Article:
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Identity Shaping in The Outsiders

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Constructing Identities Constructing and shaping one's identity can be done through many personal experiences. One way is how you react to and interact with others. Also, turning points in your life and how they affect you can form your identity. Ponyboy Curtis, from S.E. Hinton's The Outsiders, and Mark Pfetzer, from his own story, Within Reach My Everest Story, are great examples of people shaping their own identities. Ponyboy and Mark are both very supportive, kind teenagers. I believe this because they both stood by the people they cared about. ...read more.


Some great turning points for Ponyboy were when he talked to some of the Socials. I believe this because while talking to Sherri, he realized that money wasn't the only thing that separated them. While they were walking to Two-Bit's car, she told him that it was also their morals. She said, "You're more emotional. We're sophisticated-cool to the point of not feeling anything." Talking to Randy was a turning point because Ponyboy learned that money doesn't always make you happy. While they were in Randy's car, talking, Randy told Ponyboy about Bob's parents and how they gave Bob whatever he wanted and never blamed him for anything, but what he really wanted was for his parents to say no to him; give him limits. ...read more.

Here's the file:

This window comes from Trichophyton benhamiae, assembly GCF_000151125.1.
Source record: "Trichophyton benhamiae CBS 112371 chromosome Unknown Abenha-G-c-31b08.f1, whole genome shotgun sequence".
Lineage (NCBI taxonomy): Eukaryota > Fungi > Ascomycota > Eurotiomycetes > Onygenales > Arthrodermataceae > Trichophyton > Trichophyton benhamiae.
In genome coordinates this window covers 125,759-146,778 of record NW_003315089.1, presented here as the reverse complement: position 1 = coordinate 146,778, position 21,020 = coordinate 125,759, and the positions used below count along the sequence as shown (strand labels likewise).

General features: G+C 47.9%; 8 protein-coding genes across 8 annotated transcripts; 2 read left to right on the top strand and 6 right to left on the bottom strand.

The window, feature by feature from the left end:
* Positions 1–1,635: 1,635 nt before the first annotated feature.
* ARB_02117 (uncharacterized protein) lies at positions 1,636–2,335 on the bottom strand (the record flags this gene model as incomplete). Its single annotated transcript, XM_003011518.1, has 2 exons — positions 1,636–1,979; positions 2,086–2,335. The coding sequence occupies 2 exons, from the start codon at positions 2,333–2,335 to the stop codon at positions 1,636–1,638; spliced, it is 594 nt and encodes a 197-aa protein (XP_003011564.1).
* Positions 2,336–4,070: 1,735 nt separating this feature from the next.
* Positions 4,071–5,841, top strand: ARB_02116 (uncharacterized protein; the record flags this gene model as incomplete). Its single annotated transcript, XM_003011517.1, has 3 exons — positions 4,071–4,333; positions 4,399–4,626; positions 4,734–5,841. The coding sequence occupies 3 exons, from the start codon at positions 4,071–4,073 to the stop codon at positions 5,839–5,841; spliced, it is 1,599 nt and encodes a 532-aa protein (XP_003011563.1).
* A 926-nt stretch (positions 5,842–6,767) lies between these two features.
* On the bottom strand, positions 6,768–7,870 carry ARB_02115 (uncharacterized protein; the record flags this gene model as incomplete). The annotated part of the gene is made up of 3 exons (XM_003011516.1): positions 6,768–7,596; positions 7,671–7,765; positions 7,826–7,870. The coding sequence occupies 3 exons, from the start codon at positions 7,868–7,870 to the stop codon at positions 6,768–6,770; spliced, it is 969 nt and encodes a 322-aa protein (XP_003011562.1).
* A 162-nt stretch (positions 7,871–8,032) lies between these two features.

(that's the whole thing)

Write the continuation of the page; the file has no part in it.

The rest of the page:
The first time Mark Pfetzer climbed the rock wall was a major turning point in his life. I feel this way because after he climbed the first wall he loved the feeling of it. This made him more interested in climbing. For example, Mark climbed another time at Alton Jones. He also began reading and trying to learn more about climbing. Mark started climbing at a rock gym even though he was too young. Soon he started climbing mountains and continued to try and reach his main goal, to summit Mount Everest. In conclusion, one's many personal experiences can help construct their identity. Ponyboy and Mark are two very different characters from books that seem very different. However, they both shape their identities through their experiences in life. ...read more.

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